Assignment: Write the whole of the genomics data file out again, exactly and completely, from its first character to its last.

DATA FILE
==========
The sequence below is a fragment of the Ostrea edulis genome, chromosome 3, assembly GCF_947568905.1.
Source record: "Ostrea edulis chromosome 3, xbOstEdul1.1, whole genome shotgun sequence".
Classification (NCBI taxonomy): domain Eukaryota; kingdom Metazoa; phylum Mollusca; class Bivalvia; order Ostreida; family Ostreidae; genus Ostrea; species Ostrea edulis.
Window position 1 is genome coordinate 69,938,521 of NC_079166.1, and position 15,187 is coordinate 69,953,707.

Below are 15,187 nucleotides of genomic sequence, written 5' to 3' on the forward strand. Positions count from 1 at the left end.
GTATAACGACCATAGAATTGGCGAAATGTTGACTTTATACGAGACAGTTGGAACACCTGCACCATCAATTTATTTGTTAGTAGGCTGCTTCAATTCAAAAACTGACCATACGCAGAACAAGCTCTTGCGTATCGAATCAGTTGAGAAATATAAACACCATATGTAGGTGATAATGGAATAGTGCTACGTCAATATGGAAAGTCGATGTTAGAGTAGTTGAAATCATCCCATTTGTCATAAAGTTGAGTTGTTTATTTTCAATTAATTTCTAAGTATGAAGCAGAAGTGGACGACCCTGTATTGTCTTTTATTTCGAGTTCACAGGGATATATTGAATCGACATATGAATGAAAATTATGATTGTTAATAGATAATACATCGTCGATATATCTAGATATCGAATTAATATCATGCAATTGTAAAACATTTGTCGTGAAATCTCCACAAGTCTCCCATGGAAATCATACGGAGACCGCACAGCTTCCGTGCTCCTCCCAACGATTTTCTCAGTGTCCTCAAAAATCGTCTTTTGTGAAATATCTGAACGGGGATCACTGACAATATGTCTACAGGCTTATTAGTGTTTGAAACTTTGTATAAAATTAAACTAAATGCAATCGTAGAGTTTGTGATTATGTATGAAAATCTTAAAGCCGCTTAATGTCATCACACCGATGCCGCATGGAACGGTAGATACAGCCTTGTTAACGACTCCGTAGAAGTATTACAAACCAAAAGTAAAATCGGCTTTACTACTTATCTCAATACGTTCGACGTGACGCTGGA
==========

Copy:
The sequence below is a fragment of the Ostrea edulis genome, chromosome 3, assembly GCF_947568905.1.
Source record: "Ostrea edulis chromosome 3, xbOstEdul1.1, whole genome shotgun sequence".
Classification (NCBI taxonomy): domain Eukaryota; kingdom Metazoa; phylum Mollusca; class Bivalvia; order Ostreida; family Ostreidae; genus Ostrea; species Ostrea edulis.
Window position 1 is genome coordinate 69,938,521 of NC_079166.1, and position 15,187 is coordinate 69,953,707.

Below are 15,187 nucleotides of genomic sequence, written 5' to 3' on the forward strand. Positions count from 1 at the left end.
GTATAACGACCATAGAATTGGCGAAATGTTGACTTTATACGAGACAGTTGGAACACCTGCACCATCAATTTATTTGTTAGTAGGCTGCTTCAATTCAAAAACTGACCATACGCAGAACAAGCTCTTGCGTATCGAATCAGTTGAGAAATATAAACACCATATGTAGGTGATAATGGAATAGTGCTACGTCAATATGGAAAGTCGATGTTAGAGTAGTTGAAATCATCCCATTTGTCATAAAGTTGAGTTGTTTATTTTCAATTAATTTCTAAGTATGAAGCAGAAGTGGACGACCCTGTATTGTCTTTTATTTCGAGTTCACAGGGATATATTGAATCGACATATGAATGAAAATTATGATTGTTAATAGATAATACATCGTCGATATATCTAGATATCGAATTAATATCATGCAATTGTAAAACATTTGTCGTGAAATCTCCACAAGTCTCCCATGGAAATCATACGGAGACCGCACAGCTTCCGTGCTCCTCCCAACGATTTTCTCAGTGTCCTCAAAAATCGTCTTTTGTGAAATATCTGAACGGGGATCACTGACAATATGTCTACAGGCTTATTAGTGTTTGAAACTTTGTATAAAATTAAACTAAATGCAATCGTAGAGTTTGTGATTATGTATGAAAATCTTAAAGCCGCTTAATGTCATCACACCGATGCCGCATGGAACGGTAGATACAGCCTTGTTAACGACTCCGTAGAAGTATTACAAACCAAAAGTAAAATCGGCTTTACTACTTATCTCAATACGTTCGACGTGACGCTGGA